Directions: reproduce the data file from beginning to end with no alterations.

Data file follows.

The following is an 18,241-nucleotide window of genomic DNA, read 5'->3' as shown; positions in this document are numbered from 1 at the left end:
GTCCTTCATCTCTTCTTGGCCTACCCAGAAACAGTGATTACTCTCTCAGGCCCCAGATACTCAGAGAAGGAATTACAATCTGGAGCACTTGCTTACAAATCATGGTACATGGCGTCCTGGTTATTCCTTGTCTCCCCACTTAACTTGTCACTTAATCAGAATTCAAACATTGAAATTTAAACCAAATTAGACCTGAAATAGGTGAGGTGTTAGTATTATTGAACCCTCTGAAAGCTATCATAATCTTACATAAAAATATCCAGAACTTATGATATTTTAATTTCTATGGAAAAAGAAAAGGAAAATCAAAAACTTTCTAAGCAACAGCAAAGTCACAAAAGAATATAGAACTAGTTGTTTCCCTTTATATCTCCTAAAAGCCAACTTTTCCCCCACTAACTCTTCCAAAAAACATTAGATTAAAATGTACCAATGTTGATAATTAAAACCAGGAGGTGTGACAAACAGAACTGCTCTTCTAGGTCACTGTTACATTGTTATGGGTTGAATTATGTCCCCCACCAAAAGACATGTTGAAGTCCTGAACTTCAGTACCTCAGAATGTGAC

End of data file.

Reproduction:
The following is an 18,241-nucleotide window of genomic DNA, read 5'->3' as shown; positions in this document are numbered from 1 at the left end:
GTCCTTCATCTCTTCTTGGCCTACCCAGAAACAGTGATTACTCTCTCAGGCCCCAGATACTCAGAGAAGGAATTACAATCTGGAGCACTTGCTTACAAATCATGGTACATGGCGTCCTGGTTATTCCTTGTCTCCCCACTTAACTTGTCACTTAATCAGAATTCAAACATTGAAATTTAAACCAAATTAGACCTGAAATAGGTGAGGTGTTAGTATTATTGAACCCTCTGAAAGCTATCATAATCTTACATAAAAATATCCAGAACTTATGATATTTTAATTTCTATGGAAAAAGAAAAGGAAAATCAAAAACTTTCTAAGCAACAGCAAAGTCACAAAAGAATATAGAACTAGTTGTTTCCCTTTATATCTCCTAAAAGCCAACTTTTCCCCCACTAACTCTTCCAAAAAACATTAGATTAAAATGTACCAATGTTGATAATTAAAACCAGGAGGTGTGACAAACAGAACTGCTCTTCTAGGTCACTGTTACATTGTTATGGGTTGAATTATGTCCCCCACCAAAAGACATGTTGAAGTCCTGAACTTCAGTACCTCAGAATGTGAC